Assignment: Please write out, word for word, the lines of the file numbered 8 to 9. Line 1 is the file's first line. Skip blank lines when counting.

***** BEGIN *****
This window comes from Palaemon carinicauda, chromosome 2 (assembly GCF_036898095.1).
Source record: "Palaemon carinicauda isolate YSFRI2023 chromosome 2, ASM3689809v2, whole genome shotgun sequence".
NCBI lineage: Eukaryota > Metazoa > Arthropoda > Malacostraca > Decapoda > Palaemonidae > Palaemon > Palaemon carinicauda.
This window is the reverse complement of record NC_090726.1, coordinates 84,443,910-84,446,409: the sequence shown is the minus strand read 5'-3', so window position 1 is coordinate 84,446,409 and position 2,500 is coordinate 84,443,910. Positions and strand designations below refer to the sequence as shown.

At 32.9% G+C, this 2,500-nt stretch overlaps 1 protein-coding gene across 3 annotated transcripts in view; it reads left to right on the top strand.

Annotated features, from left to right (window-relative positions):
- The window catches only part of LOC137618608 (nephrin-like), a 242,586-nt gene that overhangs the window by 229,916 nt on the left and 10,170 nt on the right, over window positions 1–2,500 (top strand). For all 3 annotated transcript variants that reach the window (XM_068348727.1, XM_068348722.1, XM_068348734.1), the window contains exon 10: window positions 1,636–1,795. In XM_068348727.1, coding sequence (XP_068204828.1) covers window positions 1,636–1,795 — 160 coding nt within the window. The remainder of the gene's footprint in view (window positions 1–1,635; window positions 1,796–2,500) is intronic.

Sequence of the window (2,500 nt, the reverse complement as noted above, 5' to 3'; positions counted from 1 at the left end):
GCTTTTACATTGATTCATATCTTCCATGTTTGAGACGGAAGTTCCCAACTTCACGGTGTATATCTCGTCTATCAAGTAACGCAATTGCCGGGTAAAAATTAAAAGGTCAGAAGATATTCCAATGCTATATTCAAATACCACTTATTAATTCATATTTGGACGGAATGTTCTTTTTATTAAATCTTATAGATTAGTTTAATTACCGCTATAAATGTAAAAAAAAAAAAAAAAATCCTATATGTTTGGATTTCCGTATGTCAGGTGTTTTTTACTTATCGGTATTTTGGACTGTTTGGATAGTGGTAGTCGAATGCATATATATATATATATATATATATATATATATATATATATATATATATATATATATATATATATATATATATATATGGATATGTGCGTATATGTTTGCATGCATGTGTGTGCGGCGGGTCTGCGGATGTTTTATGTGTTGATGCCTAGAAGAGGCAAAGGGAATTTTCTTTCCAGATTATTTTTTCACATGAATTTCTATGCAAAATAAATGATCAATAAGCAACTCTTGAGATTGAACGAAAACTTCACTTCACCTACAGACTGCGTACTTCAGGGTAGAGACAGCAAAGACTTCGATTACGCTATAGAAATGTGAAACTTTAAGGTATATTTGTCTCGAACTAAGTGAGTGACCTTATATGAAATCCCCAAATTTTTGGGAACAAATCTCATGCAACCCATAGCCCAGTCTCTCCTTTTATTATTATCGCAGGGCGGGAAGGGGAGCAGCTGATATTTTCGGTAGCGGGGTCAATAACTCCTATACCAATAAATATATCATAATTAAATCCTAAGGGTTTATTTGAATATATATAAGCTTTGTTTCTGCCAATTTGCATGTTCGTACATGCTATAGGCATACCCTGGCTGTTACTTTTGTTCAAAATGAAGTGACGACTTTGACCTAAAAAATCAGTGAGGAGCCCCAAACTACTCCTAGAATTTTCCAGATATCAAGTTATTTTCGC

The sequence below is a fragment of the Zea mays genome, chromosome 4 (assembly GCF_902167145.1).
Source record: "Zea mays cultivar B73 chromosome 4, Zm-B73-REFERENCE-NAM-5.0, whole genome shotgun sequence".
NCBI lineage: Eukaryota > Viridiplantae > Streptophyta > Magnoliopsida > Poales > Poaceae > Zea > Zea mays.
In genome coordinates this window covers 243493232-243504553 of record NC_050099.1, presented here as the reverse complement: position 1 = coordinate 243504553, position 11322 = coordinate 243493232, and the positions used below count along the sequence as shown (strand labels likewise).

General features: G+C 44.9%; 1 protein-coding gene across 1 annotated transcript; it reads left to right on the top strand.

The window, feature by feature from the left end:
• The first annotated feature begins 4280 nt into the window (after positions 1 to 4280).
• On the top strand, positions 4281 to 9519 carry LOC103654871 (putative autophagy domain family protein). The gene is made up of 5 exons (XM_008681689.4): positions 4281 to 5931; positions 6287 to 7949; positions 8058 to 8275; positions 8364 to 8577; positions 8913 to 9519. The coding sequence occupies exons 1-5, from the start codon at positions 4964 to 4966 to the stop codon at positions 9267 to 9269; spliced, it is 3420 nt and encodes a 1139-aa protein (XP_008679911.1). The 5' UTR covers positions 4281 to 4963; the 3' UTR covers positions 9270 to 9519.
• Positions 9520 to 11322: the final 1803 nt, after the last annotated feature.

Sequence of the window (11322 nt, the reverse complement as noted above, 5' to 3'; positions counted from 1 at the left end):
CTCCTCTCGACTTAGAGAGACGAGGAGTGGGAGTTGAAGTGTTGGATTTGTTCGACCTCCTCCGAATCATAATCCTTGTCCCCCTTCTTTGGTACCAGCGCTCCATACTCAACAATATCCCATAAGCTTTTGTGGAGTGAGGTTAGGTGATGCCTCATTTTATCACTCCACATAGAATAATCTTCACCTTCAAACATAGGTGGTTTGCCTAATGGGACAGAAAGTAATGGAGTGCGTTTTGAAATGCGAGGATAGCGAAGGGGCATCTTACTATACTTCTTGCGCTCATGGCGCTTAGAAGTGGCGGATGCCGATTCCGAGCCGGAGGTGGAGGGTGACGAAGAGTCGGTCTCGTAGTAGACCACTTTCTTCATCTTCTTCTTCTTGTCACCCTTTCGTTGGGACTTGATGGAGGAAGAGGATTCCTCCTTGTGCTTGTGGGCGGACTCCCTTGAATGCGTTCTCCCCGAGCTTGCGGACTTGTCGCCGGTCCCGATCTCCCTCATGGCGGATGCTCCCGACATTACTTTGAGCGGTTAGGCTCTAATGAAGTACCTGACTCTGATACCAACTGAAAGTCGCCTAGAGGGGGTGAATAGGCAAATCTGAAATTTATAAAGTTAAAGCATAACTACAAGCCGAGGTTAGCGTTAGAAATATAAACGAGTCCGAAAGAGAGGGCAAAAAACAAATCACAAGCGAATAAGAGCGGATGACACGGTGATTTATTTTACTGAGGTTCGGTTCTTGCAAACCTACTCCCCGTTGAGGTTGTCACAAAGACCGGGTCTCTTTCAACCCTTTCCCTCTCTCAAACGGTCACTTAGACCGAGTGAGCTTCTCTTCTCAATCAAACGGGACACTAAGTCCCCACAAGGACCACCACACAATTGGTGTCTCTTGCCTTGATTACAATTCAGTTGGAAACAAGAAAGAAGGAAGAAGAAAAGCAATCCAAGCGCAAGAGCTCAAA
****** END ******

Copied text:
Sequence of the window (2,500 nt, the reverse complement as noted above, 5' to 3'; positions counted from 1 at the left end):
GCTTTTACATTGATTCATATCTTCCATGTTTGAGACGGAAGTTCCCAACTTCACGGTGTATATCTCGTCTATCAAGTAACGCAATTGCCGGGTAAAAATTAAAAGGTCAGAAGATATTCCAATGCTATATTCAAATACCACTTATTAATTCATATTTGGACGGAATGTTCTTTTTATTAAATCTTATAGATTAGTTTAATTACCGCTATAAATGTAAAAAAAAAAAAAAAAATCCTATATGTTTGGATTTCCGTATGTCAGGTGTTTTTTACTTATCGGTATTTTGGACTGTTTGGATAGTGGTAGTCGAATGCATATATATATATATATATATATATATATATATATATATATATATATATATATATATATATATATATATATATATATGGATATGTGCGTATATGTTTGCATGCATGTGTGTGCGGCGGGTCTGCGGATGTTTTATGTGTTGATGCCTAGAAGAGGCAAAGGGAATTTTCTTTCCAGATTATTTTTTCACATGAATTTCTATGCAAAATAAATGATCAATAAGCAACTCTTGAGATTGAACGAAAACTTCACTTCACCTACAGACTGCGTACTTCAGGGTAGAGACAGCAAAGACTTCGATTACGCTATAGAAATGTGAAACTTTAAGGTATATTTGTCTCGAACTAAGTGAGTGACCTTATATGAAATCCCCAAATTTTTGGGAACAAATCTCATGCAACCCATAGCCCAGTCTCTCCTTTTATTATTATCGCAGGGCGGGAAGGGGAGCAGCTGATATTTTCGGTAGCGGGGTCAATAACTCCTATACCAATAAATATATCATAATTAAATCCTAAGGGTTTATTTGAATATATATAAGCTTTGTTTCTGCCAATTTGCATGTTCGTACATGCTATAGGCATACCCTGGCTGTTACTTTTGTTCAAAATGAAGTGACGACTTTGACCTAAAAAATCAGTGAGGAGCCCCAAACTACTCCTAGAATTTTCCAGATATCAAGTTATTTTCGC